Encyclopędia Britannica: Or, A Dictionary of Arts, Sciences, and Miscellaneous Literature, Volume 3, Part 1
Colin Macfarquhar, George Gleig
A. Bell and C. Macfarquhar, 1797 - Encyclopedias and dictionaries
What people are saying - Write a review
We haven't found any reviews in the usual places.
Common terms and phrases
according acid afterwards againſt alſo ancient appears bath beauty becauſe become bees Bible birds blind blood body born called carried caſe cauſe church cloth colour common contains continued covered death died England entered equal fame feet fire firſt five fome former four France French frequently give given ground half hand head heat himſelf hive houſe inches Italy kind king learned leaves leſs lived loſs manner matter means mercury method moſt muſt nature never obſerved particular perſon piece plants preſent produced proper publiſhed quantity reaſon received remains river Roman ſaid ſame ſays ſecond ſeems ſeveral ſhould ſide ſmall ſome ſometimes ſuch taken themſelves theſe thing thoſe tion town turn uſed whole writing
Page 286 - Thus with the year Seasons return, but not to me returns Day, or the sweet approach of even or morn, Or sight of vernal bloom, or summer's rose, Or flocks, or herds, or human face divine ; But cloud instead, and ever-during dark Surrounds me, from the cheerful ways of men Cut off, and for the book of knowledge fair Presented with a universal blank Of Nature's works to me expunged and rased, And wisdom at one entrance quite shut out.
Page 151 - And it shall be upon Aaron to minister: and his sound shall be heard when he goeth in unto the holy place before the LORD, and when he cometh out, that he die not.
Page 286 - And buried; but, O yet more miserable! Myself my sepulchre, a moving grave; Buried, yet not exempt, By privilege of death and burial, From worst of other evils, pains and wrongs ; But made hereby obnoxious more To all the miseries of life, Life in captivity Among inhuman foes.
Page 160 - Perthshire in the year 1769, tells us that " on the first of May, the herdsmen of every village hold their Bel-tien, a rural sacrifice. They cut a square trench on the ground, leaving the turf in the middle ; on that they make a fire of wood, on which they dress a large caudle of eggs, butter, oatmeal and milk ; and bring besides the ingredients of the caudle, plenty of beer and whisky ; for each of the company must contribute something.
Page 286 - Those other two equalled with me in fate, So were I equalled with them in renown, Blind Thamyris and blind Maeonides, And Tiresias and Phineus, prophets old. Then feed on thoughts, that voluntary move Harmonious numbers; as the wakeful bird Sings darkling, and in shadiest covert hid Tunes her nocturnal note.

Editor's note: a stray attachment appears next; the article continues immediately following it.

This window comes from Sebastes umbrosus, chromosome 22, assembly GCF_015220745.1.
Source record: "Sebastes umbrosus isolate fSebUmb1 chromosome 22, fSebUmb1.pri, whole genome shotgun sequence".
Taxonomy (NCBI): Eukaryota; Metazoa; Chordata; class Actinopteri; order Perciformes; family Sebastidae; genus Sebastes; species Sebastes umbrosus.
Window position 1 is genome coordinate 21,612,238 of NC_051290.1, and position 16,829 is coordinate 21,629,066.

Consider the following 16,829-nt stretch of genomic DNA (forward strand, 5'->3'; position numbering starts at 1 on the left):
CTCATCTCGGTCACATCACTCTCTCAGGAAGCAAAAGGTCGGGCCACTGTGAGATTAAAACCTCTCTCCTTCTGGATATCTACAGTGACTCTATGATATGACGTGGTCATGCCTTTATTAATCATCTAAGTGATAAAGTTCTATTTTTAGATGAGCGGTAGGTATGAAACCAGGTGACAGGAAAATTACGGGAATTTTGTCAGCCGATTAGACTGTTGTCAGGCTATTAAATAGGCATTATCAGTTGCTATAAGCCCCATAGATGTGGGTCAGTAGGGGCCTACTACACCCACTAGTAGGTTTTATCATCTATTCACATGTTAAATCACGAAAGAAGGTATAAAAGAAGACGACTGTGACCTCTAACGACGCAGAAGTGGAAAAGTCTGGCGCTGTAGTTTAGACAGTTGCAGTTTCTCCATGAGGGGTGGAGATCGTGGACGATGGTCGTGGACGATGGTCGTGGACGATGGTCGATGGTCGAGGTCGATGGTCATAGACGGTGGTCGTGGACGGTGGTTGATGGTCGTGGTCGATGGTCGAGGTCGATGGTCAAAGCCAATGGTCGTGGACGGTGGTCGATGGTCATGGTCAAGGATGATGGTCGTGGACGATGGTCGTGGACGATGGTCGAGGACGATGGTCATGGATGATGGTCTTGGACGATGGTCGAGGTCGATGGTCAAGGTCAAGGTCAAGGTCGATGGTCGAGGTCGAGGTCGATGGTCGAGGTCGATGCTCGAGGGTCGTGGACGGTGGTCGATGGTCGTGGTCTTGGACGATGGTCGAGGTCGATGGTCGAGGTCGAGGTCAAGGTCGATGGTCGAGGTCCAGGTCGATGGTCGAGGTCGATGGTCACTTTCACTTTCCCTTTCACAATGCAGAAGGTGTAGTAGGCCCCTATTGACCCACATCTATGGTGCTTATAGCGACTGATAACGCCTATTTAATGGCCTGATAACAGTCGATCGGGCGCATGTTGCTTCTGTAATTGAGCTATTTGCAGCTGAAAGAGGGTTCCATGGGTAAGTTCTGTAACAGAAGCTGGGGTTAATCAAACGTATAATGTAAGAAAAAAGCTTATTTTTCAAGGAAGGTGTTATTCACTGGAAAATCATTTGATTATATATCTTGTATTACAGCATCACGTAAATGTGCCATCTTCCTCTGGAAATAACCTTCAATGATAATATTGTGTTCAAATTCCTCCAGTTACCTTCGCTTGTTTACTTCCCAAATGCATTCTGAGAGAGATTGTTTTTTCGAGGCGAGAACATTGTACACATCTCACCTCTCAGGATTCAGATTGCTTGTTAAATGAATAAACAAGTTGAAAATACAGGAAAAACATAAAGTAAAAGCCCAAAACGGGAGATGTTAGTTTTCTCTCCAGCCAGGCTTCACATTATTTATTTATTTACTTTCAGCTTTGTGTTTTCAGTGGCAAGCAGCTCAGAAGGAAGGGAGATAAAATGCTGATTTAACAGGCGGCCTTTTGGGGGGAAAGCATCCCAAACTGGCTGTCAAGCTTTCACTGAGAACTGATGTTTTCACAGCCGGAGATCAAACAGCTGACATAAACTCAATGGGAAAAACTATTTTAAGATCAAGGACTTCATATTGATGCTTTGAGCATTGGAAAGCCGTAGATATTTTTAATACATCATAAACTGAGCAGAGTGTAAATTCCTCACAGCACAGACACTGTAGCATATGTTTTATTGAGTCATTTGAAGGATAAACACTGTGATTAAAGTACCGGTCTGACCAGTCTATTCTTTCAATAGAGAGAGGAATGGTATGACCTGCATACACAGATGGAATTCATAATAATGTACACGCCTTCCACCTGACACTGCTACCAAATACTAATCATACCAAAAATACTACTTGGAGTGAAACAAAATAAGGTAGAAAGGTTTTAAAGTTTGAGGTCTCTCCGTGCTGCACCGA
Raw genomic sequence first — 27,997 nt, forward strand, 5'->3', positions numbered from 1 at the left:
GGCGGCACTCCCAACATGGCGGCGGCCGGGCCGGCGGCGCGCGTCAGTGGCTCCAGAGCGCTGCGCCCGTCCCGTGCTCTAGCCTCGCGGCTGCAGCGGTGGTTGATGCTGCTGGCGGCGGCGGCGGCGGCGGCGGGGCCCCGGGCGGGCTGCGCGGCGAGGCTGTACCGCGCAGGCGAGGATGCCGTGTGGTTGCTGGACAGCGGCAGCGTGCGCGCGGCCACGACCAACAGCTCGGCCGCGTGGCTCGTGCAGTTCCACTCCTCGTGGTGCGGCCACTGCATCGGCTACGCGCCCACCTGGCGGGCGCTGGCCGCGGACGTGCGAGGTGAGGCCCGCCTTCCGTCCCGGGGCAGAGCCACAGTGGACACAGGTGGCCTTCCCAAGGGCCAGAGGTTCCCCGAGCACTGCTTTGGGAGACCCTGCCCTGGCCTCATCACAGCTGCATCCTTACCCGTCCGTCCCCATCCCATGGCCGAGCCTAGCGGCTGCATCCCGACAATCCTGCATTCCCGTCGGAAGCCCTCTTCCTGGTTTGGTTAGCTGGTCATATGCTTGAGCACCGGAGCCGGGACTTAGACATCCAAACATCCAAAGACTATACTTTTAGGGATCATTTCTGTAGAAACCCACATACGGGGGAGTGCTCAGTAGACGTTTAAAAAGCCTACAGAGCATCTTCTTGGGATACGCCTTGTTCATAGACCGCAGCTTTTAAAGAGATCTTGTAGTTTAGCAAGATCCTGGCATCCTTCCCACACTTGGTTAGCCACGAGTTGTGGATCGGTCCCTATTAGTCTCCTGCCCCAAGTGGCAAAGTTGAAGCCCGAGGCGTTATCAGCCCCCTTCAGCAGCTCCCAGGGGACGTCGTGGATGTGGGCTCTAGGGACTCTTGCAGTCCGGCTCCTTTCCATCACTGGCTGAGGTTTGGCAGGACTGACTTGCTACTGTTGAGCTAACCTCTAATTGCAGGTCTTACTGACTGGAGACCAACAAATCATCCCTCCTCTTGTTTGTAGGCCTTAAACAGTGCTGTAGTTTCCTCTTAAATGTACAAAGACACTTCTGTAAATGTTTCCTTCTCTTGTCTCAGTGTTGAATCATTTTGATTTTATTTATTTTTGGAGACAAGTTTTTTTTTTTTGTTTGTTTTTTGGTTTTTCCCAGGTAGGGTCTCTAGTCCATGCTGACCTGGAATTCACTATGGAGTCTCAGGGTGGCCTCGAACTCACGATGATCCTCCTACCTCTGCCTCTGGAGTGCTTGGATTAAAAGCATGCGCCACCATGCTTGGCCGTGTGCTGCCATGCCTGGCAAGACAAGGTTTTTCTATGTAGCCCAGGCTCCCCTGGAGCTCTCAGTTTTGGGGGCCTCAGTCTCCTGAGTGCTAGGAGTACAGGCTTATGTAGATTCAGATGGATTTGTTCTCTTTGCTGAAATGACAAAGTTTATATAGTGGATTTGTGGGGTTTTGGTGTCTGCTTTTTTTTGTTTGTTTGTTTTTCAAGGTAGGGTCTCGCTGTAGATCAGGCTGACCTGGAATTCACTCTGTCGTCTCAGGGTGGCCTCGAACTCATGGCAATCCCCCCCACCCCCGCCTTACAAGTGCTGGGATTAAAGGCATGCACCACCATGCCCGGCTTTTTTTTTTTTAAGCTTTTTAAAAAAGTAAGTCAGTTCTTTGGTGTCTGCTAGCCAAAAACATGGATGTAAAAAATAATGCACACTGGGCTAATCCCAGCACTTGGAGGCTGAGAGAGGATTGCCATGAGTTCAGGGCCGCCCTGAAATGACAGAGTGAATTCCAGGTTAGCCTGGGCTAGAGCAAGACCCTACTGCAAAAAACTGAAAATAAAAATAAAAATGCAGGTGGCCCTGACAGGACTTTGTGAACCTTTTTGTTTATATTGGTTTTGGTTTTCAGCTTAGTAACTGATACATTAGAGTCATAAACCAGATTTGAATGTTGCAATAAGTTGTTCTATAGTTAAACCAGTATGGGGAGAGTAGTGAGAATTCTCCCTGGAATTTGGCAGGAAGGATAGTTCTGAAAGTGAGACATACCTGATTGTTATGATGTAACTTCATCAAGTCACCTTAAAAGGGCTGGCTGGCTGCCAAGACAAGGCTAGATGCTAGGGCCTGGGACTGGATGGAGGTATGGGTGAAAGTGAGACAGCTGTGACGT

Page 227 - This petition (when founded on facts that may be in their nature disputed) is referred to a committee of members, who examine the matter alleged, and accordingly report it to the house ; and then (or otherwise, upon the mere petition) leave is given to bring in the bill. In public matters the bill is brought in upon motion made to the house, without any petition at all. Formerly, all bills were drawn in the form of petitions...
Page 287 - Exult, then, O sun, in the strength of thy youth ! Age is dark and unlovely ; it is like the glimmering light of the moon when it shines through broken clouds, and the mist is on the hills : the blast of the north is on the plain ; the traveller shrinks in the midst of his journey.
Page 286 - Let there be light, and light was over all; Why am I thus bereaved thy prime decree? The sun to me is dark And silent as the moon, When she deserts the night Hid in her vacant interlunar cave.
Page 21 - ... 6. In fair weather, when the mercury falls much and low, and thus continues for two or three days before the rain comes, then expect a great deal of wet, and probably high winds.
Page 341 - Being once asked by a friend, who had often admired his patience under great provocations, whether he knew what it was to be angry, and by what means he had so entirely suppressed that impetuous and ungovernable passion? he answered, with the utmost frankness and sincerity, that he was naturally quick of resentment, but that he had by daily prayer and meditation, at length attained to this mastery over himself.